Sunday, June 7, 2009

Feminists at rock concerts

Rock concerts are one of my favorite ways to spend time and money. However, a lot of the bands I see are pretty damn patriarchal: Widespread Panic, New Riders of the Purple Sage, Metallica, etc.

Over at Female Impersonator, Amelia wrote about the discomfort she felt at rock shows:
At [rock concerts], I have felt very much like an outsider as a woman in a mostly-male space ... How can I be a good feminist while I'm cheering for a band that attracts the kind of crowd that yells, "Show your tits!" and cheers when women pull up their shirts?
I don't have a lot of problems consuming sexist, racist, or otherwise patriarchal media. Art is art, and it's not perfect. As long as I'm critical of it and recognize how it is wrong and why, I will enjoy and support bands who make music or art that I like. Liking these bands forces me to re-examine my commitments, and I'm not responsible for their fans.

And I've never felt particularly uncomfortable at rock shows. After several dozen shows over two years, it's a familiar atmosphere. But that comfort is due to my partnered privilege. I almost never go to shows without my partner, whose central passion is live music. As a single women, I would be vulnerable, a target. My unavailability signals to men that I am deserving of privacy.

I'm never hit on or made to feel uncomfortable - unless my partner is in the bathroom. This applies to no just drunken frat boys, but those lovely and benevolent authority figures.

At a Panic concert in Virginia Beach two summers ago, I held mine and J's beers in my hands while I waited for him to return. Four cops - not one, not two, not even three, but four full-grown men - surrounded me and began hassling me for my ID. I explained that J had my ID (I don't carry purses into shows), but that didn't satiate them. They continued to violate my personal space, until J returned with my ID. It was humiliating and infantilizing, and made me glad of J's presence for my very safety.

Many of the bands that I see regularly now I would be hesitant to see without J. The way I present myself makes me a target for unwanted attention. Without J, the fun of getting drunk and dancing at a rock concert would make me feel unsafe - a target for men who can do just that without shame or harm coming to them.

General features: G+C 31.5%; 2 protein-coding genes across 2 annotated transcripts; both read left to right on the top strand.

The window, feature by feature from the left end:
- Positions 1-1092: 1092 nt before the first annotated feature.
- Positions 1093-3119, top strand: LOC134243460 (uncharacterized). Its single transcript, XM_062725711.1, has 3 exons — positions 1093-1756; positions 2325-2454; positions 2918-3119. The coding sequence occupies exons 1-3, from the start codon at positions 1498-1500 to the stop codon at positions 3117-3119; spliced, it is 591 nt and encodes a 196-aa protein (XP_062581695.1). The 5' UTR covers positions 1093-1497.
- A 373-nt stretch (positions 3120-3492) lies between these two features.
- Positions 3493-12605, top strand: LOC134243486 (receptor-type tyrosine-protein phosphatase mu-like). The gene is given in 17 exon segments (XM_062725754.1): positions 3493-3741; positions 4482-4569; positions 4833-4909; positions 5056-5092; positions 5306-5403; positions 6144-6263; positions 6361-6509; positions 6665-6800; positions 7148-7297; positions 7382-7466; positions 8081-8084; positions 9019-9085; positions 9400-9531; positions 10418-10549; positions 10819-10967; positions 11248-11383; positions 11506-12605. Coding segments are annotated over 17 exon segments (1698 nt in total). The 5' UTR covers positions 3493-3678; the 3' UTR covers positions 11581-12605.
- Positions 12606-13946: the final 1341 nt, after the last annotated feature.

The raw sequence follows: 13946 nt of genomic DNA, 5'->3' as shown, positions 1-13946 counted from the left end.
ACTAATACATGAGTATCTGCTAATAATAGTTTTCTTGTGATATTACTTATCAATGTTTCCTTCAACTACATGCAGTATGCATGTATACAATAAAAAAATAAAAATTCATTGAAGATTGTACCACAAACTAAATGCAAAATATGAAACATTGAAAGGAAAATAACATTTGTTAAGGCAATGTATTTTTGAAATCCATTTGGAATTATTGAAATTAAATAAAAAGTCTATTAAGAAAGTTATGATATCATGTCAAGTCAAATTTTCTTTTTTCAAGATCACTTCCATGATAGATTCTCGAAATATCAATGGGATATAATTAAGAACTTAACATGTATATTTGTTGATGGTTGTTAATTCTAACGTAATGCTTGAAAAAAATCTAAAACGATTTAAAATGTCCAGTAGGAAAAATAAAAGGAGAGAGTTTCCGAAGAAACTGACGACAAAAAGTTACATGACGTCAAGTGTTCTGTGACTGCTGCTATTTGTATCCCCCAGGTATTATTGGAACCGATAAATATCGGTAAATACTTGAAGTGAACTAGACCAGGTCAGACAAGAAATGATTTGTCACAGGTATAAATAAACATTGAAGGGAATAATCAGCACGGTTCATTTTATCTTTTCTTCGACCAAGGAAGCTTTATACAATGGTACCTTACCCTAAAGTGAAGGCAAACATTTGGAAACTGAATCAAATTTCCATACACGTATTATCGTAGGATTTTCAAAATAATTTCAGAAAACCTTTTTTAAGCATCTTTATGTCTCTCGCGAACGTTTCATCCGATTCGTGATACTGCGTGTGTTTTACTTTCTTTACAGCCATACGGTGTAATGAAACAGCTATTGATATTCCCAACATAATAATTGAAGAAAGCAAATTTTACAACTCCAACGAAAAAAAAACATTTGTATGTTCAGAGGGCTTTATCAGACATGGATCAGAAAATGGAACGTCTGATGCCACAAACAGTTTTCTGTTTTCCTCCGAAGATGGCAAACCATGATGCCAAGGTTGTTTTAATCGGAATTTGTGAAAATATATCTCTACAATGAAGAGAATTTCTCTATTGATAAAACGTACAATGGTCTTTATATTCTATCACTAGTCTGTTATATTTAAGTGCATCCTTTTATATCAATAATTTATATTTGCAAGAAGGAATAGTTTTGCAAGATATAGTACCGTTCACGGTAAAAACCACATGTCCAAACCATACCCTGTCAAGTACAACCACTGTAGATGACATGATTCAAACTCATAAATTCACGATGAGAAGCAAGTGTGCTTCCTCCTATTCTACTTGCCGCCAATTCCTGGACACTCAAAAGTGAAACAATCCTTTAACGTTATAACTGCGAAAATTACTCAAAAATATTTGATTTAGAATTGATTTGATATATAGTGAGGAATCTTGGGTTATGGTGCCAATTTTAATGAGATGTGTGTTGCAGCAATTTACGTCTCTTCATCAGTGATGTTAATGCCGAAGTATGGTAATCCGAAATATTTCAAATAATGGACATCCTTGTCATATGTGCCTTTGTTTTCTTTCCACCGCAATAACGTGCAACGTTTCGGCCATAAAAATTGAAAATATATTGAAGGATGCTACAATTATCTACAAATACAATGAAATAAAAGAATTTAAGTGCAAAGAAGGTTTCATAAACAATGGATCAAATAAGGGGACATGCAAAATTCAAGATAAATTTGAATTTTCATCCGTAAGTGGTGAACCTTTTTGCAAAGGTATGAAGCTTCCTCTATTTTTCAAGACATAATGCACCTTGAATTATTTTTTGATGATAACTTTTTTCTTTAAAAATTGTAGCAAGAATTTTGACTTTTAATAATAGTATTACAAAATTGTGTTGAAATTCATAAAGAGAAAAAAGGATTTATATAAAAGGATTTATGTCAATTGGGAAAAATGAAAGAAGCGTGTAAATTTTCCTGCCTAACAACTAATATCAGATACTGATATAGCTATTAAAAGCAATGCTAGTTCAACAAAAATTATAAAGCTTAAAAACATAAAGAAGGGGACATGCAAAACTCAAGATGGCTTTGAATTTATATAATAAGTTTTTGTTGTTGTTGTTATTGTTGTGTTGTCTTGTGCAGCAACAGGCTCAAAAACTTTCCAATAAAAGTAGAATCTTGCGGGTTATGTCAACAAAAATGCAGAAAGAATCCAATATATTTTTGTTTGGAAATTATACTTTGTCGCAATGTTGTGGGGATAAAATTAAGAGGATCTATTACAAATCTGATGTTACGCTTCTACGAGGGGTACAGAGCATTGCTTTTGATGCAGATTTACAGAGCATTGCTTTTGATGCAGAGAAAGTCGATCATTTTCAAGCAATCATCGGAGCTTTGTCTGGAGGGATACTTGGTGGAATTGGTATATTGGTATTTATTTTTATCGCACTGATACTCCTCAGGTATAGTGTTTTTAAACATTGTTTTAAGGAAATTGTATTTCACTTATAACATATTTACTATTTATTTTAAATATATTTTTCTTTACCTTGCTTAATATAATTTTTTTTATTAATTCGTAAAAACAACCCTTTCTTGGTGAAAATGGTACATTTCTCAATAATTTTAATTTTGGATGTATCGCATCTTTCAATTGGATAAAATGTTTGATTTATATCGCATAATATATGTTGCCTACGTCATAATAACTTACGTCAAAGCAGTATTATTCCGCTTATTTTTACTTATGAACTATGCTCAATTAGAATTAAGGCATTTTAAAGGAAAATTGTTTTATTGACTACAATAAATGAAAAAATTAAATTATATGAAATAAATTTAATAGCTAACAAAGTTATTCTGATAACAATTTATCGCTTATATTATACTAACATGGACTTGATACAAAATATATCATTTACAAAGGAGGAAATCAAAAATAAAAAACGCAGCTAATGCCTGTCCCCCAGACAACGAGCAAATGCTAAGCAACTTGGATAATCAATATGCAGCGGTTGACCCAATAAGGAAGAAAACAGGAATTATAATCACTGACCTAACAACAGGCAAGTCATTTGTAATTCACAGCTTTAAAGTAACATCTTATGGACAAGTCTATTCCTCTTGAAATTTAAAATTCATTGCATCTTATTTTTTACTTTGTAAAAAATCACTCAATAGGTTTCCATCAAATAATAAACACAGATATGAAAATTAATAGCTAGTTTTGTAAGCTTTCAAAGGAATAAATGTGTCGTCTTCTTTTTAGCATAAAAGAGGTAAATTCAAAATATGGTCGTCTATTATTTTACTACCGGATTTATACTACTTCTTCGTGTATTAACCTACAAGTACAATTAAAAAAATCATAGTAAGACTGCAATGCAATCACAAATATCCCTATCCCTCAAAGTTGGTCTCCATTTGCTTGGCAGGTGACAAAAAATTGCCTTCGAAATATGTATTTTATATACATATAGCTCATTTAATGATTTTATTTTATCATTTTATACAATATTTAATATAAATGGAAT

Look for more commentary on sexism at concerts this week, and for a review of No Doubt in Charlotte last night.


  1. hey- commented on your other post too but I had something to say about this- there is an importance of example. Going to a rock concert as a woman, and not allowing any sexist bs to get you shows an example not only to the men who think this is ok but also the women who go who buy into the bs. Also, we should help other women out. I've been to shows where a woman has gone crowd surfing and got her shirt stolen, etc. Pretty much everybody just laughed at her, I had to go shake down the guy who stole it. Anyway, I guess the point is to stick up for each other as women and as human beings. Maybe someday we can come close to eradicating sexist behavior.

  2. so i read this post after you said something after me in the music group on 20something (i was the one giving the no doubt shoutout and you gave a reply) and I thought I commented and/or clicked follow. But apparently I didn't. However, I come back to this post because I was thinking about it a recent concert I went to, as my female friend wasn't getting hit on, but she was getting flung all over the place.

    So now I realize the error of my ways and I am a follower and I invite you to check out my stuff as I should have a post about that particular concert soon

  3. Thanks for commenting, Valerie and Mr. O. How was your friend flung around, Mr. O?


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